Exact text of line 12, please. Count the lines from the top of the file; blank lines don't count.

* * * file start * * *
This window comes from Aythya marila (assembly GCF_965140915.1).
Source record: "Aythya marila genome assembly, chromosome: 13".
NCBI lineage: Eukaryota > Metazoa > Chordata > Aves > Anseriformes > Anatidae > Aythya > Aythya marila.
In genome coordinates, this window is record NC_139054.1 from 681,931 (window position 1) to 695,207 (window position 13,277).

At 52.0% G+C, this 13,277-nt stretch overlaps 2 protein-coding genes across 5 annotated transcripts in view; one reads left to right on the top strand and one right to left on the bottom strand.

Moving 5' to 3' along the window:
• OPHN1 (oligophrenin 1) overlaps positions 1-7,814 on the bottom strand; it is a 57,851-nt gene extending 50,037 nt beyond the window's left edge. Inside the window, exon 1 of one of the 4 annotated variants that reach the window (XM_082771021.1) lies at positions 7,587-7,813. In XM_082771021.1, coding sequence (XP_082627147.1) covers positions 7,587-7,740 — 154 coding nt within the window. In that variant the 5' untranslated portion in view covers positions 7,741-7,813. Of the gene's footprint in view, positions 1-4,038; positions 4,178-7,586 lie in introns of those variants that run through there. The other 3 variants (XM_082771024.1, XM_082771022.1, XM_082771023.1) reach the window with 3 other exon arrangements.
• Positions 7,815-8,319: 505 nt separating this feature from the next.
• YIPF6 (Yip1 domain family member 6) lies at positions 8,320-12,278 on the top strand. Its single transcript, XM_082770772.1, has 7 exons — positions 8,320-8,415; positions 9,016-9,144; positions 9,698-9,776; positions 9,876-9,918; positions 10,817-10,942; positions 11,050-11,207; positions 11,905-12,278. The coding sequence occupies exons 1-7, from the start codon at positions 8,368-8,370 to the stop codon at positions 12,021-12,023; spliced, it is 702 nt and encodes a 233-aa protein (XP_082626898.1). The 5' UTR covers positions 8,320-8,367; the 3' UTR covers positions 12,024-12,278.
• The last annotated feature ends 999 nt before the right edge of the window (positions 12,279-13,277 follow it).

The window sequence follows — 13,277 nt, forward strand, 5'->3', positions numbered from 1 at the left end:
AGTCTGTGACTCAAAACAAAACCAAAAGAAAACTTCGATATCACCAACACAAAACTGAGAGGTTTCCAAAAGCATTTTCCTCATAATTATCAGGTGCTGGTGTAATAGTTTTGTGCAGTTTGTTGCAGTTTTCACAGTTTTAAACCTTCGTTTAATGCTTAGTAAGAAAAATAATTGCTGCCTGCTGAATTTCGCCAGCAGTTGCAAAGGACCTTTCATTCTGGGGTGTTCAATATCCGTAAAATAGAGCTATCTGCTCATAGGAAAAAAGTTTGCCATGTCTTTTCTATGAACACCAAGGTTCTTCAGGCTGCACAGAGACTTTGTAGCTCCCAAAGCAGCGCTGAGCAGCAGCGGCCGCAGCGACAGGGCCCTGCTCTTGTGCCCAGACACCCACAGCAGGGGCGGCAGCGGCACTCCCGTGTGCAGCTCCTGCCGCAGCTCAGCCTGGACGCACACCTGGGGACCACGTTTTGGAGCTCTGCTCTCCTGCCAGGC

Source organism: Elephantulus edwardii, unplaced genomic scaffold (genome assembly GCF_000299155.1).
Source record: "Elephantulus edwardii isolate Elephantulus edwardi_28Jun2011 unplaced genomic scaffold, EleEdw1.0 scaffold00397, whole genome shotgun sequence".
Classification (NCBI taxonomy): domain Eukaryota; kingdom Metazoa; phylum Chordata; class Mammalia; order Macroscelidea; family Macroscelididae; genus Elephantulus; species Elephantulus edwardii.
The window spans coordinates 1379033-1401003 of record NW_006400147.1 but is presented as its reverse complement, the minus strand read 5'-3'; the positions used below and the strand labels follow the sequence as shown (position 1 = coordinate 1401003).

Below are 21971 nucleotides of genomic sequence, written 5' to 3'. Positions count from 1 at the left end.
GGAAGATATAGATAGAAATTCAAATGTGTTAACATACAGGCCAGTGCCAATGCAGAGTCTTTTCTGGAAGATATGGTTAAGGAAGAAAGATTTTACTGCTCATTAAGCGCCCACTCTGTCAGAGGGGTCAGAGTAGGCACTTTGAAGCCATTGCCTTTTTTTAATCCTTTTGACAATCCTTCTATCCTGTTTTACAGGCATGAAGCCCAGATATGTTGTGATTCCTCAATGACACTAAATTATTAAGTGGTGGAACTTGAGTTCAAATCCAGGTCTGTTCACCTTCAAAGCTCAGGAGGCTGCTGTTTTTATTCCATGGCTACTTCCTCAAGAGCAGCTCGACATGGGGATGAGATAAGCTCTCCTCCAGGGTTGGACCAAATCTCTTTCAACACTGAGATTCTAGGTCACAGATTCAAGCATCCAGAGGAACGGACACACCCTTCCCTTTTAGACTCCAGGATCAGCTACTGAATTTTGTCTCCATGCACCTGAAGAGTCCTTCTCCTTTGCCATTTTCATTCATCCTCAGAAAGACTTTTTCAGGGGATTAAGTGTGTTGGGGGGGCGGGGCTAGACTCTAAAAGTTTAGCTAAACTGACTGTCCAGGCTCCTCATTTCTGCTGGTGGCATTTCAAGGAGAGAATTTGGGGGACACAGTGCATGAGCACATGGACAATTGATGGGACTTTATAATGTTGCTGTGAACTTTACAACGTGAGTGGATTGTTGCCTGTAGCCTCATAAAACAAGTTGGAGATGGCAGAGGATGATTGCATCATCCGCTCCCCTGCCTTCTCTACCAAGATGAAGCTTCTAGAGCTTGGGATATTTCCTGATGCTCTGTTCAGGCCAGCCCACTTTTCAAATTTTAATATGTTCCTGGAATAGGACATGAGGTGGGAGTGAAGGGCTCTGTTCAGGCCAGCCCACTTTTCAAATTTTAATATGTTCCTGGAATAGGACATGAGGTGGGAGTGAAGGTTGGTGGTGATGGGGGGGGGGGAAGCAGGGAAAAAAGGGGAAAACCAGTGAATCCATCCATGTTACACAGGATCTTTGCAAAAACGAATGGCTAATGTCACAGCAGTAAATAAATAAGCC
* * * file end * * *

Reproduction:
AGTCTGTGACTCAAAACAAAACCAAAAGAAAACTTCGATATCACCAACACAAAACTGAGAGGTTTCCAAAAGCATTTTCCTCATAATTATCAGGTGCTGGTGTAATAGTTTTGTGCAGTTTGTTGCAGTTTTCACAGTTTTAAACCTTCGTTTAATGCTTAGTAAGAAAAATAATTGCTGCCTGCTGAATTTCGCCAGCAGTTGCAAAGGACCTTTCATTCTGGGGTGTTCAATATCCGTAAAATAGAGCTATCTGCTCATAGGAAAAAAGTTTGCCATGTCTTTTCTATGAACACCAAGGTTCTTCAGGCTGCACAGAGACTTTGTAGCTCCCAAAGCAGCGCTGAGCAGCAGCGGCCGCAGCGACAGGGCCCTGCTCTTGTGCCCAGACACCCACAGCAGGGGCGGCAGCGGCACTCCCGTGTGCAGCTCCTGCCGCAGCTCAGCCTGGACGCACACCTGGGGACCACGTTTTGGAGCTCTGCTCTCCTGCCAGGC